The Seneca Nation of Indians has landed some powerful support in its effort to keep the Seneca Buffalo Creek Casino open and to reverse an earlier order to close the downtown gaming facility.
Buffalo Mayor Byron Brown, Erie County Executive Chris Collins and Robert Williams, a top official with the New York State Bureau of Gaming Operations, all filed supporting affidavits as part of the Seneca Nation’s legal brief that opposes the closing of the interim casino. The filing is the latest chapter in a growing list of legal maneuvers connected to Seneca Buffalo Creek Casino.
The briefs were filed late Nov. 4 to meet a court-ordered deadline.
The Seneca Nation filed the brief as part of its attempts to overturn rulings made by U.S. District Court Judge William Skretny, who this summer said the nine-acre parcel of land the Indian tribe owns along South Park Avenue is sovereign territory but not gaming eligible. Skretny, however, has not ordered the National Indian Gaming Commission to force the closure of the casino.
Skretny made his ruling as part of a complex legal action filed by casino opponents who want the Buffalo facility closed.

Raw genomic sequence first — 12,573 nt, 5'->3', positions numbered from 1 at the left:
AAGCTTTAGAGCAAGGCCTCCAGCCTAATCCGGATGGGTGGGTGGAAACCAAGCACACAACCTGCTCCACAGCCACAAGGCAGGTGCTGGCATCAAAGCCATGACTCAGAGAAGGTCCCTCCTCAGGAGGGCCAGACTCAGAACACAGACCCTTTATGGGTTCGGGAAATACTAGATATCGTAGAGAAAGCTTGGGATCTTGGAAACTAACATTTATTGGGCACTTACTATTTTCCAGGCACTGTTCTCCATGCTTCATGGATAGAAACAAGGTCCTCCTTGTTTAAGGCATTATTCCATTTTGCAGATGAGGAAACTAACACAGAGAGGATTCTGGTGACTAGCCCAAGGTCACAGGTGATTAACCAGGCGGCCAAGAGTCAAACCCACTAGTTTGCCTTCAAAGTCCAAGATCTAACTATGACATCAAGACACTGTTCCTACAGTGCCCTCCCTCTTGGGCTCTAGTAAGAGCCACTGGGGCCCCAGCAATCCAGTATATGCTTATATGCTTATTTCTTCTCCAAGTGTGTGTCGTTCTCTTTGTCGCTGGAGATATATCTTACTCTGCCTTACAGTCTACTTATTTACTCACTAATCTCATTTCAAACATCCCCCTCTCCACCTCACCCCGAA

The Seneca Nation opened the interim casino in July 2007 and last fall started work on a permanent USD 333 million facility. Work on the new casino, which is to include a hotel, was halted in late August due to uncertain economic conditions, the Senecas said, and not the Skretny ruling.
“To prohibit gaming on the nine acres that has been decreed Indian land would deprive Buffalo of a new source of much-needed revenue for future economic development projects,” Brown said in his affidavit.
The casino is expected to create more than 1,000 permanent jobs plus another 1,000 construction-related jobs.
The casino, this year alone, generated USD 5.2 million in revenue sharing obligations to New York state.
A fully developed casino is expected to generate USD 9 million in new revenues for Buffalo. The Seneca Nation had agreed to make nearly USD 7 million in infrastructure improvements around the permanent casino site and spend USD 1.7 million annually to market the casino as well as the city of Buffalo and its attractions outside of the immediate region.
“In these difficult times, the Seneca Buffalo Creek Casino has proven to be an important source of revenue for the local economy,” Collins wrote in his affidavit. “And, it is projected to be an even far more significant contributor to the Erie County economy when its permanent facility is completed.”